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Experts combine research with policy to reduce childhood obesity

UC President Janet Napolitano speaks at the Childhood Obesity Conference as Lorrene Ritchie (left) and Patricia Crawford look on.
At the 8th Biennial Childhood Obesity Conference last week, UC President Janet Napolitano spoke about UC's Global Food Initiative (GFI), which aims to “to put the world on a pathway to feed itself in ways that are nutritious and sustainable.”

It was the first time a UC president has taken part in the long-running and nationally recognized gathering, noted the director of UC Agriculture and Natural Resources' Nutrition Policy Institute (NPI), Lorrene Ritchie.

“I think it demonstrates her commitment to the Global Food Initiative and the work we do at UC ANR,” Ritchie said.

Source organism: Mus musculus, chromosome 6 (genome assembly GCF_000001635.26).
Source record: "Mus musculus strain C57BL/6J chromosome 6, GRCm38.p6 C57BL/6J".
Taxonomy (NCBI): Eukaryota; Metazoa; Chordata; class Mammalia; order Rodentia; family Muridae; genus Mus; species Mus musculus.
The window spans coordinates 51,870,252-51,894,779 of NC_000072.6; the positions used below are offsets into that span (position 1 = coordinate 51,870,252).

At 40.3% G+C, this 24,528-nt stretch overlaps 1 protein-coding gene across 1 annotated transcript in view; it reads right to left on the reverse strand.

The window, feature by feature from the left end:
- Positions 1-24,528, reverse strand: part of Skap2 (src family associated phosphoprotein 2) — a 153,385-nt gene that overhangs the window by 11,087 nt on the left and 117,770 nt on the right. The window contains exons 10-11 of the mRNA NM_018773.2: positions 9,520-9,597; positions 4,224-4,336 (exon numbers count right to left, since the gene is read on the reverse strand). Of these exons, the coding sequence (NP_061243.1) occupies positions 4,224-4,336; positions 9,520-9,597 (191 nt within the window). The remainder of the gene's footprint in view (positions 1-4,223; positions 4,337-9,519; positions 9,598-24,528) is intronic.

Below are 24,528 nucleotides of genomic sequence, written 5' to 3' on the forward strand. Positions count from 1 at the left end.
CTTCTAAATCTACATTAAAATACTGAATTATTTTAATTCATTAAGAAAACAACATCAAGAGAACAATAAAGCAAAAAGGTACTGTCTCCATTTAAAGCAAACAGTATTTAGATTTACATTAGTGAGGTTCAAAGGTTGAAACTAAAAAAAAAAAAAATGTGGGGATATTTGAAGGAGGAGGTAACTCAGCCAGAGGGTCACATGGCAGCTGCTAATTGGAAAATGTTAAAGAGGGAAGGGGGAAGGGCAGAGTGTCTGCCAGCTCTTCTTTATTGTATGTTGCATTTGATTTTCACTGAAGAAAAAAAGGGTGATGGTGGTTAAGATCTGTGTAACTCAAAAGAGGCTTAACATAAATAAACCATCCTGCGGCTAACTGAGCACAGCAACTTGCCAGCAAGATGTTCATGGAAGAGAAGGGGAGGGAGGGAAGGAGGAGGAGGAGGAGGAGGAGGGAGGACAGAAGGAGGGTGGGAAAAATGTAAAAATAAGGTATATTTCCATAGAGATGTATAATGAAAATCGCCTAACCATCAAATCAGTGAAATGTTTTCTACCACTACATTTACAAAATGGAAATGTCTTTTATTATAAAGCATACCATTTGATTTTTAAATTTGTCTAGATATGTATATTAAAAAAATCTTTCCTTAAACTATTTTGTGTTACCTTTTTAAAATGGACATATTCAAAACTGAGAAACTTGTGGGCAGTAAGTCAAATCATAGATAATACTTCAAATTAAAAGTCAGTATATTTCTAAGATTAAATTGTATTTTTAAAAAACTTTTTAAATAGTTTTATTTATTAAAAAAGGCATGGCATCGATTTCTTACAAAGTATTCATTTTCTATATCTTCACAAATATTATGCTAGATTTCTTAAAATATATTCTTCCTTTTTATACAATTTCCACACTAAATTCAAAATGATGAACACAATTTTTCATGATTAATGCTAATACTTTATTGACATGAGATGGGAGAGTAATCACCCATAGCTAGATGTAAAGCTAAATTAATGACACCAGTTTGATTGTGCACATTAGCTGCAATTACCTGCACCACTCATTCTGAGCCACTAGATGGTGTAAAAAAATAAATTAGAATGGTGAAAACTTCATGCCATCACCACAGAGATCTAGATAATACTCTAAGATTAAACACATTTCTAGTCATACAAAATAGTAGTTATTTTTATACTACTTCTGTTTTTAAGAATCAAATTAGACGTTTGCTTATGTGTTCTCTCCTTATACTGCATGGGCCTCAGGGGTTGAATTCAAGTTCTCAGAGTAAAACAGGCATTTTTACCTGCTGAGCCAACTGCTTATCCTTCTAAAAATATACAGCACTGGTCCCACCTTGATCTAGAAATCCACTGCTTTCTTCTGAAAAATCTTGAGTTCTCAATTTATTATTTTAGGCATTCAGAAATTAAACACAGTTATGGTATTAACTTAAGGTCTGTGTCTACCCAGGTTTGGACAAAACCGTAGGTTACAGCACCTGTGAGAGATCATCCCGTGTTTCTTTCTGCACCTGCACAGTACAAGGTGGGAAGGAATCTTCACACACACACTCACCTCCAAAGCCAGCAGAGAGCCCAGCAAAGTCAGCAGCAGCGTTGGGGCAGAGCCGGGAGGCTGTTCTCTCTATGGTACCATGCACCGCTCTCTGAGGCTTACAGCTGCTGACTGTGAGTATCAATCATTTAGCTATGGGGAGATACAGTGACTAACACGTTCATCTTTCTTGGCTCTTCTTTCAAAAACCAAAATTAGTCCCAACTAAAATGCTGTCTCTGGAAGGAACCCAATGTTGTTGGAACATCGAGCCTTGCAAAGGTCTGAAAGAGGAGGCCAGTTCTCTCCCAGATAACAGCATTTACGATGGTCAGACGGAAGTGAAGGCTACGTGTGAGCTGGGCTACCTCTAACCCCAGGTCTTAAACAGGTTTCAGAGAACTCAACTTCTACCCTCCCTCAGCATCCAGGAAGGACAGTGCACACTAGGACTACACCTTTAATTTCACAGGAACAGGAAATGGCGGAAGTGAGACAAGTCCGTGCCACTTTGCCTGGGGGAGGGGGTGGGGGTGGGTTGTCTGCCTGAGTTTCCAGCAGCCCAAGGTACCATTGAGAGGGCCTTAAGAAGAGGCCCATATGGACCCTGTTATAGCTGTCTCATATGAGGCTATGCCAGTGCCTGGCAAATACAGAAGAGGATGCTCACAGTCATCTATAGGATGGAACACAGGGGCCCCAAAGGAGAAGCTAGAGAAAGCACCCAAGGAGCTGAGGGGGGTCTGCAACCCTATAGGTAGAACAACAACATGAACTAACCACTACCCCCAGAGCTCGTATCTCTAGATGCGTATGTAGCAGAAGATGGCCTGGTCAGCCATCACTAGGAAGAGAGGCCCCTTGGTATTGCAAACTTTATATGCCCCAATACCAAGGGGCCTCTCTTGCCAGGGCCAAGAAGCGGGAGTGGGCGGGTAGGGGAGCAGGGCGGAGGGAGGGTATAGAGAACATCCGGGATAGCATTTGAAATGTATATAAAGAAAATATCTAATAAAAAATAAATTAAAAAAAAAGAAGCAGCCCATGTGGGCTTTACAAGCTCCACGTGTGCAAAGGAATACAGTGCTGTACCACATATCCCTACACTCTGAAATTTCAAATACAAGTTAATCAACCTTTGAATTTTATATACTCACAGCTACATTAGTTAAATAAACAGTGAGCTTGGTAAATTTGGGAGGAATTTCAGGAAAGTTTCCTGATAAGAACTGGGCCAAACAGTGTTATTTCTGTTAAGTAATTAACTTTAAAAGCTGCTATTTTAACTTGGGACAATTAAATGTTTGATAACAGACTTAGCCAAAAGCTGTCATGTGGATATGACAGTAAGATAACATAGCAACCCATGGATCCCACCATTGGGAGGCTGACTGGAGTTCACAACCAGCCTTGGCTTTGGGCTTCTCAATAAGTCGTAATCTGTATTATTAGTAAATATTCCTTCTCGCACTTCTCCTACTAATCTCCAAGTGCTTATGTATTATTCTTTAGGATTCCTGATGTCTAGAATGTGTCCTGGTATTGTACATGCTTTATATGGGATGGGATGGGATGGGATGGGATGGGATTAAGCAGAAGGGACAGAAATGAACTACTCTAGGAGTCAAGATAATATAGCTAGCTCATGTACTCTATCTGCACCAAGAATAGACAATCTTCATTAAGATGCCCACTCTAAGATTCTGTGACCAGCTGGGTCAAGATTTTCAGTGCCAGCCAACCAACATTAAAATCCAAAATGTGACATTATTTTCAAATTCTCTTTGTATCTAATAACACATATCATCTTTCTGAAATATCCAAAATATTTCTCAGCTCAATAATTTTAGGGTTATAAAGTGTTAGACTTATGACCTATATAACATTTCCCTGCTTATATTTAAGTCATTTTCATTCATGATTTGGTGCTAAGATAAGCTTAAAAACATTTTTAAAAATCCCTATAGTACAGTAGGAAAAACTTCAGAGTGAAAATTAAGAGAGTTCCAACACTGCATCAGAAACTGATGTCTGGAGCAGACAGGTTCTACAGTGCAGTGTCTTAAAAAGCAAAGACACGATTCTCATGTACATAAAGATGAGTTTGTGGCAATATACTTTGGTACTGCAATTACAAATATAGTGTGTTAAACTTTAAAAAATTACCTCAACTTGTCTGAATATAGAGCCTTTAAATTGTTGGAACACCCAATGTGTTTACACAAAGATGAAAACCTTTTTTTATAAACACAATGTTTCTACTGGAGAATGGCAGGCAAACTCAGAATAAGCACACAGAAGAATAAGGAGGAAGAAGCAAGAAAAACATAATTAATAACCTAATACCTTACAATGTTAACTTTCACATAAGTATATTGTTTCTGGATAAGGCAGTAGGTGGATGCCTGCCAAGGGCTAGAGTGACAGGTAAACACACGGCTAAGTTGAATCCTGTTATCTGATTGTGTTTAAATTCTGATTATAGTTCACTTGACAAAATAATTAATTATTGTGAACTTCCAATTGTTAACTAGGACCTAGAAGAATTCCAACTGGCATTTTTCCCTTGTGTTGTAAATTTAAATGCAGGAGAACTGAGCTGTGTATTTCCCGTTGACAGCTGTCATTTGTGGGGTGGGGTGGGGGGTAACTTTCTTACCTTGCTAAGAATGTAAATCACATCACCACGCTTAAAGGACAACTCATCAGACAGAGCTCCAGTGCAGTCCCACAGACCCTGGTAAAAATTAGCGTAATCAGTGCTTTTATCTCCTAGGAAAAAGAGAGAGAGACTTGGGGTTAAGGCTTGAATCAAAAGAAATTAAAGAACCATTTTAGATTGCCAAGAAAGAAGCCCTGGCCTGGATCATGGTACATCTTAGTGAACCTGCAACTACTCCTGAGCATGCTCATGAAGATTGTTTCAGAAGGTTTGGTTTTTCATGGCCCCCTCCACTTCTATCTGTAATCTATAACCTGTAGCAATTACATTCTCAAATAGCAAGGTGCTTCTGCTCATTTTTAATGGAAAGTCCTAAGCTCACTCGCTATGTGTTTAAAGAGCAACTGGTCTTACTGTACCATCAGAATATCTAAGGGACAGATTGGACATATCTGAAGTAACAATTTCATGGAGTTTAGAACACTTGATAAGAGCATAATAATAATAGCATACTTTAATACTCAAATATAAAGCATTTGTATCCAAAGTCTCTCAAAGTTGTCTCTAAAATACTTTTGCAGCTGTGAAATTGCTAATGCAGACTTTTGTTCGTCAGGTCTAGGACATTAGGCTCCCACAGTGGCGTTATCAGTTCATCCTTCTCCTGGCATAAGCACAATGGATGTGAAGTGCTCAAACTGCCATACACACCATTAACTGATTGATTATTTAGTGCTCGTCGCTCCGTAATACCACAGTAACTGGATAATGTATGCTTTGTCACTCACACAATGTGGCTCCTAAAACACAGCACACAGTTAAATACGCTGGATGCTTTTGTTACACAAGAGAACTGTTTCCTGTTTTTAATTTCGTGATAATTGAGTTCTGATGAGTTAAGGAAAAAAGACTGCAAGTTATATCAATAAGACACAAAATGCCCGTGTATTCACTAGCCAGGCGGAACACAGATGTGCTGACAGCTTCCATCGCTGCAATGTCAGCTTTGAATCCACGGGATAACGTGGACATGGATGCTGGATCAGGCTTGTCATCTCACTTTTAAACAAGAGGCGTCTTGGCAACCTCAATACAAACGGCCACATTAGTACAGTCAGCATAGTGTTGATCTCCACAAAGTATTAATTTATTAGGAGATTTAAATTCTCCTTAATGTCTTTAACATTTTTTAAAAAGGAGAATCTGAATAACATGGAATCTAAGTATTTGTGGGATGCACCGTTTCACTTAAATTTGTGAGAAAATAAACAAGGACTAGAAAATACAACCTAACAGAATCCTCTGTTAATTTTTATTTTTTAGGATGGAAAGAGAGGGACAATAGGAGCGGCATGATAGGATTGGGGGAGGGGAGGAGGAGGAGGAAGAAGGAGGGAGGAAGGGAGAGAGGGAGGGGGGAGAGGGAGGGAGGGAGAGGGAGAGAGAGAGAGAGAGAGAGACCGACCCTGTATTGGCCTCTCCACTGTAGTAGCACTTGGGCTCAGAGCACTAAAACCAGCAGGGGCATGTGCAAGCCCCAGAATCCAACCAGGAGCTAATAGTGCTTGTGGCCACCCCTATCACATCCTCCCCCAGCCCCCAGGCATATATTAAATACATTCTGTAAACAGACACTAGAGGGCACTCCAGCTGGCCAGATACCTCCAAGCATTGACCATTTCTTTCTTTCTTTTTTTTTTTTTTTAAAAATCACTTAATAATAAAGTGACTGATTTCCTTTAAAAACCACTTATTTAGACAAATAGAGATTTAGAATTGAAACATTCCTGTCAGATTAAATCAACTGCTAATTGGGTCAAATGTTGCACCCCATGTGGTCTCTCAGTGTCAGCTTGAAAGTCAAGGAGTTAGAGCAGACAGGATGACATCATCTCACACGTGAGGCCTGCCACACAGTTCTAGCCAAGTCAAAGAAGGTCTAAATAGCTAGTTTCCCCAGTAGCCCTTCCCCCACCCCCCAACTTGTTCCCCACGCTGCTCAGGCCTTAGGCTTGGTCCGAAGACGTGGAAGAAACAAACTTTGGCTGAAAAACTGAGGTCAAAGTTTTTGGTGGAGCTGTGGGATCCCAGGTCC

During her remarks, Napolitano said it was fitting for her to speak at the conference as it coincided with the one-year anniversary of the Global Food Initiative, a sweeping effort involving all UC campuses and UC ANR that was inspired by many of the same concerns addressed by conference participants.

“As we meet here in San Diego today, a billion people — most but not all of them in the developing world — suffer from chronic hunger or serious micronutrient deficiencies,” Napolitano said. “Another half billion — primarily in the industrialized nations of the world, like the United States — suffer from obesity.”

Since the biennial conference's inception, Patricia Crawford, UC ANR Cooperative Extension nutrition specialist, and other members of NPI have been involved in its planning. Crawford announced she is “passing the baton” to Ritchie to guide the conference moving forward.

More than 1,700 nutritionists and other experts on children's health attended the San Diego gathering June 29 – July 2. In addition to the NPI, the conference was hosted by the California Department of Public Health, California Department of Education, the California Endowment and Kaiser Permanente.

NPI hosted a preconference workshop on June 29 to bridge the gap between research and policy regarding the federal nutrition assistance programs and the Dietary Guidelines, which reach more Americans than any other nutrition policy.